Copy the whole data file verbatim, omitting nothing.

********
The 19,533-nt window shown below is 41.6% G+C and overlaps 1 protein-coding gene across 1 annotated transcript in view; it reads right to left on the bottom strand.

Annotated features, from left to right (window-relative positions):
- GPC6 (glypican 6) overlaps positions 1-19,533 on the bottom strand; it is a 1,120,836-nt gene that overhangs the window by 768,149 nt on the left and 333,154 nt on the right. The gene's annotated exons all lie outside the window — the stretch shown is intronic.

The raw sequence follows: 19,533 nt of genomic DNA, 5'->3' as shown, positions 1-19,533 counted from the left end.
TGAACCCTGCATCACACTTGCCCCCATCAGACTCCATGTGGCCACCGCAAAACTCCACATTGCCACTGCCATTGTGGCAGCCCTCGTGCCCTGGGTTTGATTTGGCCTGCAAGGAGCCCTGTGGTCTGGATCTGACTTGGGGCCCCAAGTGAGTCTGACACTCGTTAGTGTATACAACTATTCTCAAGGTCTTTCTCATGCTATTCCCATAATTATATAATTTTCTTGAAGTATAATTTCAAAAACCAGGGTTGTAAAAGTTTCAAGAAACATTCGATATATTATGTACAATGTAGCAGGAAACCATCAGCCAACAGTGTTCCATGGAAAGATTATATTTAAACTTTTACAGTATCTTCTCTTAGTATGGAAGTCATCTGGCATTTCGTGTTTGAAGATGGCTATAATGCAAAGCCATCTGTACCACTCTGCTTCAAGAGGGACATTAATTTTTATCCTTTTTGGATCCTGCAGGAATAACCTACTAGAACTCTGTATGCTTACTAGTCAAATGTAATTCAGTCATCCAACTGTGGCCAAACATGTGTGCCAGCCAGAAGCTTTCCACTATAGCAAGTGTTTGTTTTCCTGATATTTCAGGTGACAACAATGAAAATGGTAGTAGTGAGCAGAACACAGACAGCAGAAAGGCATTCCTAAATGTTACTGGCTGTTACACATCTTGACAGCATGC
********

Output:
The 19,533-nt window shown below is 41.6% G+C and overlaps 1 protein-coding gene across 1 annotated transcript in view; it reads right to left on the bottom strand.

Annotated features, from left to right (window-relative positions):
- GPC6 (glypican 6) overlaps positions 1-19,533 on the bottom strand; it is a 1,120,836-nt gene that overhangs the window by 768,149 nt on the left and 333,154 nt on the right. The gene's annotated exons all lie outside the window — the stretch shown is intronic.

The raw sequence follows: 19,533 nt of genomic DNA, 5'->3' as shown, positions 1-19,533 counted from the left end.
TGAACCCTGCATCACACTTGCCCCCATCAGACTCCATGTGGCCACCGCAAAACTCCACATTGCCACTGCCATTGTGGCAGCCCTCGTGCCCTGGGTTTGATTTGGCCTGCAAGGAGCCCTGTGGTCTGGATCTGACTTGGGGCCCCAAGTGAGTCTGACACTCGTTAGTGTATACAACTATTCTCAAGGTCTTTCTCATGCTATTCCCATAATTATATAATTTTCTTGAAGTATAATTTCAAAAACCAGGGTTGTAAAAGTTTCAAGAAACATTCGATATATTATGTACAATGTAGCAGGAAACCATCAGCCAACAGTGTTCCATGGAAAGATTATATTTAAACTTTTACAGTATCTTCTCTTAGTATGGAAGTCATCTGGCATTTCGTGTTTGAAGATGGCTATAATGCAAAGCCATCTGTACCACTCTGCTTCAAGAGGGACATTAATTTTTATCCTTTTTGGATCCTGCAGGAATAACCTACTAGAACTCTGTATGCTTACTAGTCAAATGTAATTCAGTCATCCAACTGTGGCCAAACATGTGTGCCAGCCAGAAGCTTTCCACTATAGCAAGTGTTTGTTTTCCTGATATTTCAGGTGACAACAATGAAAATGGTAGTAGTGAGCAGAACACAGACAGCAGAAAGGCATTCCTAAATGTTACTGGCTGTTACACATCTTGACAGCATGC